Examine how visualization enhances our ability to think. The course begins by comparing the visual and verbal worlds, their strengths and limits, and how these media interact with various thinking tasks. Moving from this analysis, this course helps you to design a visual-verbal system in which the strengths of one medium support the weakness of the other. This approach more fully integrates the visual and verbal message in a way that dramatically increases the reader's understanding of the information. You examine a range of visualization formats including illustrations, icons, mind maps, decision diagrams, schematics, information maps, and dynamic visualizations. Learn to use these formats to support the complex cognitive tasks of problem solving, analysis, and decision support and learning.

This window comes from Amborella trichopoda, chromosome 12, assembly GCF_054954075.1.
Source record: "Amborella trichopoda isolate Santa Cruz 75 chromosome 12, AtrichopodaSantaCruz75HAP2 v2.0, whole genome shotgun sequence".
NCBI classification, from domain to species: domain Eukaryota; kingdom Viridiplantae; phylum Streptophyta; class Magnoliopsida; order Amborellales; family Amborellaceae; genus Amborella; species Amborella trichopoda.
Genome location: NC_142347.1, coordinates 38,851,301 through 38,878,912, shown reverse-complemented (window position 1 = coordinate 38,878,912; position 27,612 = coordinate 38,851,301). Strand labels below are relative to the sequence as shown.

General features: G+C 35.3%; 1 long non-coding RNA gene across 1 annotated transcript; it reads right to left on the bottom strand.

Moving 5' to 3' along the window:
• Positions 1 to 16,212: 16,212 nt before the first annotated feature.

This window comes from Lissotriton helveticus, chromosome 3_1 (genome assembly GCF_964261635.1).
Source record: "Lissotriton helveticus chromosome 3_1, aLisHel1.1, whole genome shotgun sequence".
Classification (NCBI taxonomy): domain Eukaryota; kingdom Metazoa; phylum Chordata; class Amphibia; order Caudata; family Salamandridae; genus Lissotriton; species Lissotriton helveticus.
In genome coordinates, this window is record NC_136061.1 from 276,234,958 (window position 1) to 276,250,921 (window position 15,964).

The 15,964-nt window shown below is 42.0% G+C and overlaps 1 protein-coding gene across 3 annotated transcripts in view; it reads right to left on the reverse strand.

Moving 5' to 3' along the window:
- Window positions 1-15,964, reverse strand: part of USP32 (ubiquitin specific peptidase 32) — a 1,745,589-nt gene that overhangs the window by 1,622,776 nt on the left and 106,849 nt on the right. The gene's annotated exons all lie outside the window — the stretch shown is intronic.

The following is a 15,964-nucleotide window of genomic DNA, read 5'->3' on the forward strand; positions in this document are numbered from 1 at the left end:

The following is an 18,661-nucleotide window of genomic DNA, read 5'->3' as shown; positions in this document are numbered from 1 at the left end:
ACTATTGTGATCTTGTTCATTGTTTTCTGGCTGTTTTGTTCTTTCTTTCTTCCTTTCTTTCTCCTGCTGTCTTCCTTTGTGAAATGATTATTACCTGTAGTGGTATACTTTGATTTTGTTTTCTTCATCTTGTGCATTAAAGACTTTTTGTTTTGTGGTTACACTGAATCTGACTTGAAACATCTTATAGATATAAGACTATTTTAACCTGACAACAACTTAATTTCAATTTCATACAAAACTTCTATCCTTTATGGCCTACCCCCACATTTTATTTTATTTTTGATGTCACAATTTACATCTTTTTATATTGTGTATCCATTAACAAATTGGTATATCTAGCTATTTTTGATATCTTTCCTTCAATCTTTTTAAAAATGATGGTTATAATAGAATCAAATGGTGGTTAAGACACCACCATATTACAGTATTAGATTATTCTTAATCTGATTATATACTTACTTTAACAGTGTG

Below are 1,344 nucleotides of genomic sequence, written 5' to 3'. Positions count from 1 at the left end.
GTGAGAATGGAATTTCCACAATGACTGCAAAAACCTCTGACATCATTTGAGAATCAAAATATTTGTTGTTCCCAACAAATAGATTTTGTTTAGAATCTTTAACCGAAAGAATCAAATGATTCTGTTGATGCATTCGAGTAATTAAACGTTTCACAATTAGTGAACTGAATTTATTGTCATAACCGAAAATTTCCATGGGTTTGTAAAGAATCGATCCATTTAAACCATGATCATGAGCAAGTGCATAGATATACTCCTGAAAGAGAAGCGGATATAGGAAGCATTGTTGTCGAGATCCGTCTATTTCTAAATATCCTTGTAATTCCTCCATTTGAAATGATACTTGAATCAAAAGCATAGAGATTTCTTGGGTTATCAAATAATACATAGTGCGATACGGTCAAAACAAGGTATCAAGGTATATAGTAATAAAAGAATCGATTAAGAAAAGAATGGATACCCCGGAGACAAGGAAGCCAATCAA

Note: CEUs: 1.3
This course focuses on the different methods employed when researching your user population, and understanding which methods to apply under certain circumstances as well as the various methods of conducting user research throughout the design life cycle. Methods such as the basic interview, focus groups, usability round tables, surveys and log books are reviewed. Special consideration is given to cost and resource time that must be allotted to completing the different methods. The most challenging part of any user research is to analyze the data - helpful tips and techniques in taking the data apart are covered in the class. Challenges in conducting user research and the value of using the persona approach are combined into the 2 day long course. Hands-on activities take students through the major steps of preparing to implement a field method. Students will also have the opportunity to review data and draw conclusions.
Note: CEUs: 1.3